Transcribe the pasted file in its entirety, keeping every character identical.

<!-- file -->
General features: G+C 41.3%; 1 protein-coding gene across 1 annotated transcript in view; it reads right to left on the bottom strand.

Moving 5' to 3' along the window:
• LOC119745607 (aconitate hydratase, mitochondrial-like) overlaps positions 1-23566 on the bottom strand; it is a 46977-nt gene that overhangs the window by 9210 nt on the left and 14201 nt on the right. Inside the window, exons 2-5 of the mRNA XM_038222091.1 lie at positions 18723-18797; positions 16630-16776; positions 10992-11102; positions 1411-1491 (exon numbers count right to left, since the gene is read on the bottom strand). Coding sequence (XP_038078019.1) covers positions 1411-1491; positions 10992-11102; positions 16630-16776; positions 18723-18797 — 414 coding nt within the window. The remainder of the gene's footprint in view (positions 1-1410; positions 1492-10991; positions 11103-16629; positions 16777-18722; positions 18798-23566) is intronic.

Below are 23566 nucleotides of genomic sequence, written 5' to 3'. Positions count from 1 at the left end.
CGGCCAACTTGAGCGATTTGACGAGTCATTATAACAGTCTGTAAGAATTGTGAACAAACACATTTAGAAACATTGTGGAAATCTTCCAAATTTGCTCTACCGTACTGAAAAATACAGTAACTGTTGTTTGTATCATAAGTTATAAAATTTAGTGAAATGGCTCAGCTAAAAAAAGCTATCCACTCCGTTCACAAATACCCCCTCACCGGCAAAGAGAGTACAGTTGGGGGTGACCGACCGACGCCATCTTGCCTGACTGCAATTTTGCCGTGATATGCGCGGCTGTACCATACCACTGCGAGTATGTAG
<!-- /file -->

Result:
General features: G+C 41.3%; 1 protein-coding gene across 1 annotated transcript in view; it reads right to left on the bottom strand.

Moving 5' to 3' along the window:
• LOC119745607 (aconitate hydratase, mitochondrial-like) overlaps positions 1-23566 on the bottom strand; it is a 46977-nt gene that overhangs the window by 9210 nt on the left and 14201 nt on the right. Inside the window, exons 2-5 of the mRNA XM_038222091.1 lie at positions 18723-18797; positions 16630-16776; positions 10992-11102; positions 1411-1491 (exon numbers count right to left, since the gene is read on the bottom strand). Coding sequence (XP_038078019.1) covers positions 1411-1491; positions 10992-11102; positions 16630-16776; positions 18723-18797 — 414 coding nt within the window. The remainder of the gene's footprint in view (positions 1-1410; positions 1492-10991; positions 11103-16629; positions 16777-18722; positions 18798-23566) is intronic.

Below are 23566 nucleotides of genomic sequence, written 5' to 3'. Positions count from 1 at the left end.
CGGCCAACTTGAGCGATTTGACGAGTCATTATAACAGTCTGTAAGAATTGTGAACAAACACATTTAGAAACATTGTGGAAATCTTCCAAATTTGCTCTACCGTACTGAAAAATACAGTAACTGTTGTTTGTATCATAAGTTATAAAATTTAGTGAAATGGCTCAGCTAAAAAAAGCTATCCACTCCGTTCACAAATACCCCCTCACCGGCAAAGAGAGTACAGTTGGGGGTGACCGACCGACGCCATCTTGCCTGACTGCAATTTTGCCGTGATATGCGCGGCTGTACCATACCACTGCGAGTATGTAG